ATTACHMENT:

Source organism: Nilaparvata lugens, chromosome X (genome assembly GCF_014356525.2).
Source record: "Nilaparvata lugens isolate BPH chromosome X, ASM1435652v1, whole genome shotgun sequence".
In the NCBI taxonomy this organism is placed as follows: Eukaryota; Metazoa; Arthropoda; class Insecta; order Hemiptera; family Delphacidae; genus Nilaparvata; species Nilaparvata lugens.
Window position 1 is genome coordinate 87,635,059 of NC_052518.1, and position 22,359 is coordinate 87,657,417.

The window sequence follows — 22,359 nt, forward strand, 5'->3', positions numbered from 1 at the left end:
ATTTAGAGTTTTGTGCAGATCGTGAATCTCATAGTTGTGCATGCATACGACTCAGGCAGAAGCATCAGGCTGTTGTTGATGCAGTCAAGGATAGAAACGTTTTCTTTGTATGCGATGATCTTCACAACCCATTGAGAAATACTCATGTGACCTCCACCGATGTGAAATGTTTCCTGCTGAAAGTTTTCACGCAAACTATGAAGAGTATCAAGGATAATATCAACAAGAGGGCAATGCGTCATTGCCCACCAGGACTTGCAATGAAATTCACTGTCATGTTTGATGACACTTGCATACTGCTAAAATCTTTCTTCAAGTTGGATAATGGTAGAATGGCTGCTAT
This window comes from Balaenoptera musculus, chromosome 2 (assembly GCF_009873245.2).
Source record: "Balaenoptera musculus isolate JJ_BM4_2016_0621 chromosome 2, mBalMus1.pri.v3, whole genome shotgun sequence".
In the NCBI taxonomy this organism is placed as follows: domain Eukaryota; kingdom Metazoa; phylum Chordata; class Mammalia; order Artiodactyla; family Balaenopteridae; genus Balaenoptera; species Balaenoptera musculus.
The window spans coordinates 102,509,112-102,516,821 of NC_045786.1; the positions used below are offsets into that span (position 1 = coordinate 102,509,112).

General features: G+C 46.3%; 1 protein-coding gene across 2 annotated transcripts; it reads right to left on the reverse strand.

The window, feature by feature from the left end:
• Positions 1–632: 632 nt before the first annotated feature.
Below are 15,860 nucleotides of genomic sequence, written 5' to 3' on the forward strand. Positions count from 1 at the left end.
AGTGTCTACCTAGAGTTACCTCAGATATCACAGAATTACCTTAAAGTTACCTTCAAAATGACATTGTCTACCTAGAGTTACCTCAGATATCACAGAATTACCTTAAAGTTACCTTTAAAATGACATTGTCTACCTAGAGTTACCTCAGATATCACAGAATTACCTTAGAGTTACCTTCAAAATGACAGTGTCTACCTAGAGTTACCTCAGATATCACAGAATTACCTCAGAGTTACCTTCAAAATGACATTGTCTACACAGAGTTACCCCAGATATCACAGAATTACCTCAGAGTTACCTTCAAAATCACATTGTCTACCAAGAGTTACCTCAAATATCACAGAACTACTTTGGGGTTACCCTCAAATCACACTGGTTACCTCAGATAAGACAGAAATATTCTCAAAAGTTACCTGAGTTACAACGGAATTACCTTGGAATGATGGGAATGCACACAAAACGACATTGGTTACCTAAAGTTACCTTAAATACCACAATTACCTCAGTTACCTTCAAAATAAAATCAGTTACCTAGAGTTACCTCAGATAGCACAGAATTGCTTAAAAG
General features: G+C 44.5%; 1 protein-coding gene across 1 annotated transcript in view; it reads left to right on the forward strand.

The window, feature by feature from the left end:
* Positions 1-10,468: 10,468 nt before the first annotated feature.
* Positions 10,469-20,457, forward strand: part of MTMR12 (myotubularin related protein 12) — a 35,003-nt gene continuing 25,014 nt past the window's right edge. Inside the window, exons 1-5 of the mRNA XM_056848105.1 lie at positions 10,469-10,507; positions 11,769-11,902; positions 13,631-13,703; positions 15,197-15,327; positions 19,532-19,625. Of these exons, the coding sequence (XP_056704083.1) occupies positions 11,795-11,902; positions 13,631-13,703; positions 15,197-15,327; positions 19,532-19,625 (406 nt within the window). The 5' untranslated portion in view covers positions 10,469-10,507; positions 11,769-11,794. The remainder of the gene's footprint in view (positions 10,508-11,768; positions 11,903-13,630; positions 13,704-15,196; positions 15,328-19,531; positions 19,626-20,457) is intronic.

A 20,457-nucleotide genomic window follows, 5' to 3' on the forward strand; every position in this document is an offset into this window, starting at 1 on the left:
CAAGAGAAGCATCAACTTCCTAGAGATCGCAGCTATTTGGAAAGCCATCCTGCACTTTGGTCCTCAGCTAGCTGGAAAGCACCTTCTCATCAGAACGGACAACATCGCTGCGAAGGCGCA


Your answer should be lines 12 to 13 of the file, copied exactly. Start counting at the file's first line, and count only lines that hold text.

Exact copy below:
The window, feature by feature from the left end:
• Positions 1–632: 632 nt before the first annotated feature.